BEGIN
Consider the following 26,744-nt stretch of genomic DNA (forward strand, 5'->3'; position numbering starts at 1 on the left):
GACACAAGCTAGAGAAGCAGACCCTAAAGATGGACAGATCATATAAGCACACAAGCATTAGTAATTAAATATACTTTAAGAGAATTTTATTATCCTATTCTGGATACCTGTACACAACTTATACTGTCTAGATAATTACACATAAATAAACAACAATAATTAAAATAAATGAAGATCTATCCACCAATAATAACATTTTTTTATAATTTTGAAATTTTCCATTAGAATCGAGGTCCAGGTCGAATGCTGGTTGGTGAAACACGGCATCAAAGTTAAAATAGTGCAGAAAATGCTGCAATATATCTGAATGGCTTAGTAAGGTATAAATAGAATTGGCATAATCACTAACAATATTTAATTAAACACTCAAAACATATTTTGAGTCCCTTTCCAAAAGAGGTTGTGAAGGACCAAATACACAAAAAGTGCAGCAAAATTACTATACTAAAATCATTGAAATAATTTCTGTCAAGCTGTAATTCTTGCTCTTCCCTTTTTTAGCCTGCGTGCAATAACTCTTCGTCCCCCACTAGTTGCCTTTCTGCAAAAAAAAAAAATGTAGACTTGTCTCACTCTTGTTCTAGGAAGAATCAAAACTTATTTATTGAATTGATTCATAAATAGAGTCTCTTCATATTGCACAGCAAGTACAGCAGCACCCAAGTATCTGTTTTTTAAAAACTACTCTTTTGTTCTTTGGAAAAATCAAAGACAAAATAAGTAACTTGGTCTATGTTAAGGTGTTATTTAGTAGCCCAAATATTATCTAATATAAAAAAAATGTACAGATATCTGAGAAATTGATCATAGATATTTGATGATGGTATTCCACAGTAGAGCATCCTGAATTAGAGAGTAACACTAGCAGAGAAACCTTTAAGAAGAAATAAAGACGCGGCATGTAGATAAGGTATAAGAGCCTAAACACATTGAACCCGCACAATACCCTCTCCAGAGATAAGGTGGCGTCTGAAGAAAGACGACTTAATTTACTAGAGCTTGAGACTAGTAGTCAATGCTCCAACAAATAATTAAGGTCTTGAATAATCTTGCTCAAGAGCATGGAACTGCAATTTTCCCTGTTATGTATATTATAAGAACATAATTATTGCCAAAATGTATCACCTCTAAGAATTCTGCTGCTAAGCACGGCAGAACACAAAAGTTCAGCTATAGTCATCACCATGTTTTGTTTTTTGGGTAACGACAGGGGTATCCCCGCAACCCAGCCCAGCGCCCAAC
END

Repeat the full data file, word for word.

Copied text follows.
Consider the following 26,744-nt stretch of genomic DNA (forward strand, 5'->3'; position numbering starts at 1 on the left):
GACACAAGCTAGAGAAGCAGACCCTAAAGATGGACAGATCATATAAGCACACAAGCATTAGTAATTAAATATACTTTAAGAGAATTTTATTATCCTATTCTGGATACCTGTACACAACTTATACTGTCTAGATAATTACACATAAATAAACAACAATAATTAAAATAAATGAAGATCTATCCACCAATAATAACATTTTTTTATAATTTTGAAATTTTCCATTAGAATCGAGGTCCAGGTCGAATGCTGGTTGGTGAAACACGGCATCAAAGTTAAAATAGTGCAGAAAATGCTGCAATATATCTGAATGGCTTAGTAAGGTATAAATAGAATTGGCATAATCACTAACAATATTTAATTAAACACTCAAAACATATTTTGAGTCCCTTTCCAAAAGAGGTTGTGAAGGACCAAATACACAAAAAGTGCAGCAAAATTACTATACTAAAATCATTGAAATAATTTCTGTCAAGCTGTAATTCTTGCTCTTCCCTTTTTTAGCCTGCGTGCAATAACTCTTCGTCCCCCACTAGTTGCCTTTCTGCAAAAAAAAAAAATGTAGACTTGTCTCACTCTTGTTCTAGGAAGAATCAAAACTTATTTATTGAATTGATTCATAAATAGAGTCTCTTCATATTGCACAGCAAGTACAGCAGCACCCAAGTATCTGTTTTTTAAAAACTACTCTTTTGTTCTTTGGAAAAATCAAAGACAAAATAAGTAACTTGGTCTATGTTAAGGTGTTATTTAGTAGCCCAAATATTATCTAATATAAAAAAAATGTACAGATATCTGAGAAATTGATCATAGATATTTGATGATGGTATTCCACAGTAGAGCATCCTGAATTAGAGAGTAACACTAGCAGAGAAACCTTTAAGAAGAAATAAAGACGCGGCATGTAGATAAGGTATAAGAGCCTAAACACATTGAACCCGCACAATACCCTCTCCAGAGATAAGGTGGCGTCTGAAGAAAGACGACTTAATTTACTAGAGCTTGAGACTAGTAGTCAATGCTCCAACAAATAATTAAGGTCTTGAATAATCTTGCTCAAGAGCATGGAACTGCAATTTTCCCTGTTATGTATATTATAAGAACATAATTATTGCCAAAATGTATCACCTCTAAGAATTCTGCTGCTAAGCACGGCAGAACACAAAAGTTCAGCTATAGTCATCACCATGTTTTGTTTTTTGGGTAACGACAGGGGTATCCCCGCAACCCAGCCCAGCGCCCAAC